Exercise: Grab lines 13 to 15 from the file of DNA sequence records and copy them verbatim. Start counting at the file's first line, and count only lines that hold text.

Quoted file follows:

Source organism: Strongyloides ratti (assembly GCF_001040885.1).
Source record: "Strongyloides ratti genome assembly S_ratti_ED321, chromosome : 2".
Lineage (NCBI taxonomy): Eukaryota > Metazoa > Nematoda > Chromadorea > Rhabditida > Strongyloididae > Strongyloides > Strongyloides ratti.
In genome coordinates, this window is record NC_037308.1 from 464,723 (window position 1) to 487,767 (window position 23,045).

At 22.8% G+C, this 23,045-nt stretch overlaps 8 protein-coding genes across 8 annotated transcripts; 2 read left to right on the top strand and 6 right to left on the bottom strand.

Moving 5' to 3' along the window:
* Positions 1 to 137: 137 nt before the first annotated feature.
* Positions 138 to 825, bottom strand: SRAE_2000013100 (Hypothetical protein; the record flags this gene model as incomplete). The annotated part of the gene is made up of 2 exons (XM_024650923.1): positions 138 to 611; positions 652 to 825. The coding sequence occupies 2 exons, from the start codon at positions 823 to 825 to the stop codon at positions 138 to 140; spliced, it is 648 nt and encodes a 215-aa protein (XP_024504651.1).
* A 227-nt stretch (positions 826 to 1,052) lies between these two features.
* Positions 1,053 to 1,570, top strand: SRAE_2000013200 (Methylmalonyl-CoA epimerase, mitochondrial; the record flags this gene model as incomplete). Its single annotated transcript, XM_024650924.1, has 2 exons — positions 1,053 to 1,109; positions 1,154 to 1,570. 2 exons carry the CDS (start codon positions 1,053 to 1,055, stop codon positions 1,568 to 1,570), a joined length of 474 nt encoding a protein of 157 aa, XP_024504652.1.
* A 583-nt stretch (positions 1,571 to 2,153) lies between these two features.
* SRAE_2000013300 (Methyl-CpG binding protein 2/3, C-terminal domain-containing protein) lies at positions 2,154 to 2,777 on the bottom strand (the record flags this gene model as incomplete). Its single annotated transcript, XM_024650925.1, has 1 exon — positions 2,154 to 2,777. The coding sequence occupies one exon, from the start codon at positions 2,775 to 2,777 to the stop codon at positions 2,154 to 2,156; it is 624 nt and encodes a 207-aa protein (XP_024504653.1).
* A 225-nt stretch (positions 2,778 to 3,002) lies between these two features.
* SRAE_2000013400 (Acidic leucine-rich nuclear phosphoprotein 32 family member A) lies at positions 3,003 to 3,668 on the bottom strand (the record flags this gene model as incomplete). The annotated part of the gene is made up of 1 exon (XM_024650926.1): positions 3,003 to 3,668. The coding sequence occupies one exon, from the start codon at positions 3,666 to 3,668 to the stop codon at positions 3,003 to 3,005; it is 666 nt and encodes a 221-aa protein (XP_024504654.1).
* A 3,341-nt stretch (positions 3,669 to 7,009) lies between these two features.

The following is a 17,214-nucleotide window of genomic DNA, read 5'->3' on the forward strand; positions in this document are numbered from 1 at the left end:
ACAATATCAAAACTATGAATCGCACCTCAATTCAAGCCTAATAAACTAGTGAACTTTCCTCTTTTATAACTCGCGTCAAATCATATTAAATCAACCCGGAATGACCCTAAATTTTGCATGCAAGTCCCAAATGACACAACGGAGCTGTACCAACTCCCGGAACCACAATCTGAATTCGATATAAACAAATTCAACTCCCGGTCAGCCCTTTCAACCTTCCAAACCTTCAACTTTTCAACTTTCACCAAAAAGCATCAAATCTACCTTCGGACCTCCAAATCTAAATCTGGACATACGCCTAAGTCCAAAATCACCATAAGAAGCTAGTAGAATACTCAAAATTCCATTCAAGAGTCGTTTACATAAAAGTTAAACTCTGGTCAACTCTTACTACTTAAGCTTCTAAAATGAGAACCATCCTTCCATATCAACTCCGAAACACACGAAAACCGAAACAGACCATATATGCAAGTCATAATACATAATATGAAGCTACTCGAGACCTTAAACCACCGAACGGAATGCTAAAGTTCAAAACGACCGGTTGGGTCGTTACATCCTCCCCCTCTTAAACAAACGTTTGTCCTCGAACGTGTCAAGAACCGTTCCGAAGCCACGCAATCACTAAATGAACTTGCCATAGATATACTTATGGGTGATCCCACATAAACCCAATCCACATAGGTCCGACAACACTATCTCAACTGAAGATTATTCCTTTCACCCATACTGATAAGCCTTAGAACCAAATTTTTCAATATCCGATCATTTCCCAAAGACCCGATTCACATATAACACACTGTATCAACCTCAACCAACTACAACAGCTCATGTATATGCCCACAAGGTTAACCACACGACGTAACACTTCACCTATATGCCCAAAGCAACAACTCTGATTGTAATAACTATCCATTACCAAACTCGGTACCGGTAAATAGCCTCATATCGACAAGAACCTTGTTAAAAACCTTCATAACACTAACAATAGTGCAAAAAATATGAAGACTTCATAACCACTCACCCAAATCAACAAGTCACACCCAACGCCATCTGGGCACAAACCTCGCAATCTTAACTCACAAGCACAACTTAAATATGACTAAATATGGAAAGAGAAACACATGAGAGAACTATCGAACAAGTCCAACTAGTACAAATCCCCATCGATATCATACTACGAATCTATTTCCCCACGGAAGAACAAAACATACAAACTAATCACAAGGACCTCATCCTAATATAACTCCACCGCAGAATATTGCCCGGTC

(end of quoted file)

* A 225-nt stretch (positions 2,778 to 3,002) lies between these two features.
* SRAE_2000013400 (Acidic leucine-rich nuclear phosphoprotein 32 family member A) lies at positions 3,003 to 3,668 on the bottom strand (the record flags this gene model as incomplete). The annotated part of the gene is made up of 1 exon (XM_024650926.1): positions 3,003 to 3,668. The coding sequence occupies one exon, from the start codon at positions 3,666 to 3,668 to the stop codon at positions 3,003 to 3,005; it is 666 nt and encodes a 221-aa protein (XP_024504654.1).
* A 3,341-nt stretch (positions 3,669 to 7,009) lies between these two features.